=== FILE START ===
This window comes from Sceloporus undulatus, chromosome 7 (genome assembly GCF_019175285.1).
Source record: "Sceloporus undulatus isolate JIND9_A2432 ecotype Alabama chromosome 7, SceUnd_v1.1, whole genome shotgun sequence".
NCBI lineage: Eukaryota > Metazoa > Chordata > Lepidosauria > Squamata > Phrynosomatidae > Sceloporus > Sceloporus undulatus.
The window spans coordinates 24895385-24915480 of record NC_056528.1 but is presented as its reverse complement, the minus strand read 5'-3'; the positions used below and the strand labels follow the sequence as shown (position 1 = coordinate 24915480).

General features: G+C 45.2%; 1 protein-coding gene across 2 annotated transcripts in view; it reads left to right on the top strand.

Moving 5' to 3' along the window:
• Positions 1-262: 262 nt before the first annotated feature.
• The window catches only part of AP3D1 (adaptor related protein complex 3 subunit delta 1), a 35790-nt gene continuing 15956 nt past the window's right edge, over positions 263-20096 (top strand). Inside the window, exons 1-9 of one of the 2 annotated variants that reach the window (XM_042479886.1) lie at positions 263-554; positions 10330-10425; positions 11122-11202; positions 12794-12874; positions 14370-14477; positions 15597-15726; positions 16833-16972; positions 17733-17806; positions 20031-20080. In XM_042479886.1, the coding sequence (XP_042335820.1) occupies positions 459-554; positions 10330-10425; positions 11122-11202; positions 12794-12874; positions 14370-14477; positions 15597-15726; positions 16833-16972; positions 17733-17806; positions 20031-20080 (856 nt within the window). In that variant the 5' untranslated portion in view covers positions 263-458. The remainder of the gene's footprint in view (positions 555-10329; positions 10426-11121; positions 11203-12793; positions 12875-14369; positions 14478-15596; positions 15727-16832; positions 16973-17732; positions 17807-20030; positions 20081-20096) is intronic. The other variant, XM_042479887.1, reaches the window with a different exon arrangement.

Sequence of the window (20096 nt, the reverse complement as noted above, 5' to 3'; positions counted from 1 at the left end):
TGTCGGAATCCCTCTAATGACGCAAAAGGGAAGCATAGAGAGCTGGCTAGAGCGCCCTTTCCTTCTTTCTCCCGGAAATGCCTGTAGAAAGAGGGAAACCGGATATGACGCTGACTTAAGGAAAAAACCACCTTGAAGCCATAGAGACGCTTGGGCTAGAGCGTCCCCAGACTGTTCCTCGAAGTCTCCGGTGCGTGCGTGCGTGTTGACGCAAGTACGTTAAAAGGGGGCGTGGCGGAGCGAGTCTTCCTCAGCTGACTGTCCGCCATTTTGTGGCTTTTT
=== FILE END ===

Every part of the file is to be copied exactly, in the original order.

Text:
This window comes from Sceloporus undulatus, chromosome 7 (genome assembly GCF_019175285.1).
Source record: "Sceloporus undulatus isolate JIND9_A2432 ecotype Alabama chromosome 7, SceUnd_v1.1, whole genome shotgun sequence".
NCBI lineage: Eukaryota > Metazoa > Chordata > Lepidosauria > Squamata > Phrynosomatidae > Sceloporus > Sceloporus undulatus.
The window spans coordinates 24895385-24915480 of record NC_056528.1 but is presented as its reverse complement, the minus strand read 5'-3'; the positions used below and the strand labels follow the sequence as shown (position 1 = coordinate 24915480).

General features: G+C 45.2%; 1 protein-coding gene across 2 annotated transcripts in view; it reads left to right on the top strand.

Moving 5' to 3' along the window:
• Positions 1-262: 262 nt before the first annotated feature.
• The window catches only part of AP3D1 (adaptor related protein complex 3 subunit delta 1), a 35790-nt gene continuing 15956 nt past the window's right edge, over positions 263-20096 (top strand). Inside the window, exons 1-9 of one of the 2 annotated variants that reach the window (XM_042479886.1) lie at positions 263-554; positions 10330-10425; positions 11122-11202; positions 12794-12874; positions 14370-14477; positions 15597-15726; positions 16833-16972; positions 17733-17806; positions 20031-20080. In XM_042479886.1, the coding sequence (XP_042335820.1) occupies positions 459-554; positions 10330-10425; positions 11122-11202; positions 12794-12874; positions 14370-14477; positions 15597-15726; positions 16833-16972; positions 17733-17806; positions 20031-20080 (856 nt within the window). In that variant the 5' untranslated portion in view covers positions 263-458. The remainder of the gene's footprint in view (positions 555-10329; positions 10426-11121; positions 11203-12793; positions 12875-14369; positions 14478-15596; positions 15727-16832; positions 16973-17732; positions 17807-20030; positions 20081-20096) is intronic. The other variant, XM_042479887.1, reaches the window with a different exon arrangement.

Sequence of the window (20096 nt, the reverse complement as noted above, 5' to 3'; positions counted from 1 at the left end):
TGTCGGAATCCCTCTAATGACGCAAAAGGGAAGCATAGAGAGCTGGCTAGAGCGCCCTTTCCTTCTTTCTCCCGGAAATGCCTGTAGAAAGAGGGAAACCGGATATGACGCTGACTTAAGGAAAAAACCACCTTGAAGCCATAGAGACGCTTGGGCTAGAGCGTCCCCAGACTGTTCCTCGAAGTCTCCGGTGCGTGCGTGCGTGTTGACGCAAGTACGTTAAAAGGGGGCGTGGCGGAGCGAGTCTTCCTCAGCTGACTGTCCGCCATTTTGTGGCTTTTT